No one questions transportation is moving toward becoming autonomous. It’s safer—94% of the over 35,000 car collision deaths in 2015 were a result of human error. For that reason alone, more than 10 million self-driving cars will be on the road by 2020, according to Business Insider.
Technology giants such as Google, Tesla, and Uber are heavily invested in the research and development of connected technologies to power autonomous logistics. For transportation to be completely autonomous, the way we think about how the road system operates requires innovation.
The first truly autonomous cars and roads are within reach, and autonomous logistics are following close behind. In October last year, an “autonomous” Otto truck shipped a truckload of Budweiser from Fort Collins, Colo., to Colorado Springs. No doubt that trucking will see significant disruption in the coming years. A report published by PwC in September 2016 on developments in the space predicted that the advent of the digitized autonomous truck will completely transform the logistics value chain.
The Cost of Connectivity
Growth in the Industrial Internet of Things is evidently going to drive significant change in the logistics industry. However, the one thing all of these technologies rely on (including the connected car) is connectivity. Connecting autonomous mobile devices via traditional means such as LTE networks or GPS satellites has not only been costly, but reliability and coverage issues still persist. Without sufficient levels of connectivity, autonomous vehicles will remain hype and stay confined to Silicon Valley, rather than less exotic testing grounds such as I-87 and LAX.
Location data is already of critical importance in logistics. Many organizations already have access to information such as when a shipment arrives, a product is delivered, or even where an item is situated. Whenever consumers order off Amazon, an element of tracking is available—typically through RFID scanners when a product reaches certain locations.
The capability for organizations or people to follow individual items on a map very much exists, but the cost of attaching an individual piece of kit to anything other than a very large shipment simply isn’t economically viable. For example, if an organization chooses to track their logistics via mobile-phone networks, a number of issues quickly emerge.
Choosing one network is just the start. If supply chains cross multiple borders, that means either high roaming charges, or taking up contracts with multiple network operators. And this assumes all of the network operators have sufficient levels of coverage.
Whether companies choose to track the movement of goods via 3G, SMS, or GPS/satellite, not only are these technologies expensive, but serious connectivity issues exist. If we start with mobile networks, we’ve all experienced lack of phone signals in areas where coverage should exist. And in areas where network coverage does exist, capacity issues result in dropped calls and a lack of internet connection. Satellite tracking can be more reliable, but it has been known to go wrong, particularly when atmospheric conditions are poor.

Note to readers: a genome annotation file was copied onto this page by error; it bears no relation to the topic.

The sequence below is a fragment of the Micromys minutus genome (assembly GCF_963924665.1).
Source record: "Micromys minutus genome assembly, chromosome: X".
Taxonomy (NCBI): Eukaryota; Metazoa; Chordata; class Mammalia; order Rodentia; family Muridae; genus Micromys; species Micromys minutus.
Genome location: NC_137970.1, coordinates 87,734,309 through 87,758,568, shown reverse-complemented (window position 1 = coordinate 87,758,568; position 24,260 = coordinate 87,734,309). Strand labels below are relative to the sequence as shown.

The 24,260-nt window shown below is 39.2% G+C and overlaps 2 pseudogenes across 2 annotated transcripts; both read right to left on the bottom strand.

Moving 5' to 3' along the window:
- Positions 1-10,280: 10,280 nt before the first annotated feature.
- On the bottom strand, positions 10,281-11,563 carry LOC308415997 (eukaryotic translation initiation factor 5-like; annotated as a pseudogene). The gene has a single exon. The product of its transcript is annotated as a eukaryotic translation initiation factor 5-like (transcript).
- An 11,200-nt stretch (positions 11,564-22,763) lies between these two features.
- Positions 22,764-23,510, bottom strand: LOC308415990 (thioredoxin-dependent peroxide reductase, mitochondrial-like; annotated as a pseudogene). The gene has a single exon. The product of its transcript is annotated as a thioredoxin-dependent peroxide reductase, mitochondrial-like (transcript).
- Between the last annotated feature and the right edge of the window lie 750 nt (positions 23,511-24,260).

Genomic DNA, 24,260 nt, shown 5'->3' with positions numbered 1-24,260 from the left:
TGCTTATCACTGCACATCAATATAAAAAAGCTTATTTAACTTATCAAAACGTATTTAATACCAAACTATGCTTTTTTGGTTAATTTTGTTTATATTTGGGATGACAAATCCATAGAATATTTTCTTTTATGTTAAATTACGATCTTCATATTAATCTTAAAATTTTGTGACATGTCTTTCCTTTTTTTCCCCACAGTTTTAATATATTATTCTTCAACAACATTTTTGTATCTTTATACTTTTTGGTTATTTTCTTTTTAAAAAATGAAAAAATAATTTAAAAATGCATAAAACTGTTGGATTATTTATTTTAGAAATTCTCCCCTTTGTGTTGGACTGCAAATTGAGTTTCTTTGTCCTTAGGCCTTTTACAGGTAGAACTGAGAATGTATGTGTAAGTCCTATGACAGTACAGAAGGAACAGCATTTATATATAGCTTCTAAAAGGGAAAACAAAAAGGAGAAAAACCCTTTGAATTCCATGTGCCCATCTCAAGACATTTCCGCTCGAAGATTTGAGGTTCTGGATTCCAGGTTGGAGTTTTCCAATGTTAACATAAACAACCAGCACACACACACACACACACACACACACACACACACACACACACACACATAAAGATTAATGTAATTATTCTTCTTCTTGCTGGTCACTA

The challenge for logistics suppliers is how to provide reliable location insight that’s affordable. It’s the final piece in the puzzle to providing full automation in the logistics industry.
USSD to the Rescue?
One potential solution is a technology called Unstructured Supplementary Service Data, or USSD. A feature within all cellular networks, it can operate as an Internet of Things for industrial solutions without the internet. Available in all cellular networks from 2G, to 3G, 4G, LTE, and satellite, its ubiquity makes it an ideal solution to enable autonomous logistics with full connectivity.
Implemented correctly, USSD can also provide a number of cost savings. It requires little power to operate, enabling devices to be active considerably longer than a mobile-data-based solution, and SIMs can be installed into devices not much bigger than a USB memory stick. Given the fact that no internet is being used, there’s also no need for microprocessors and components to communicate the data, which in turn reduces complexity and costs for manufacturing devices.
Admittedly, USSD is somewhat of an old technology, with certain limitations. For example, if you wanted to transmit video or any sort of rich data, USSD would not be the solution for you. However, typically in logistics, the information that needs transmitting is relatively simple, data like temperature, location, or the status of goods.
Effective automation has in recent years become business critical, but it hasn’t truly been delivered yet in the consumer or business-to-business fields. Location data is essential to this automation, from vehicles through to specific items.
Connectivity is the hurdle to overcome, and USSD presents a compelling solution. Costs can be lowered and reliability increased for true global ubiquity. The transformation of the entire logistics industry need no longer be simply an idea on the pages of magazines, but a practical vision.
Once the vehicles can effectively communicate, having 10 million self-driving vehicles on the road by 2020 will seem like a very low target indeed.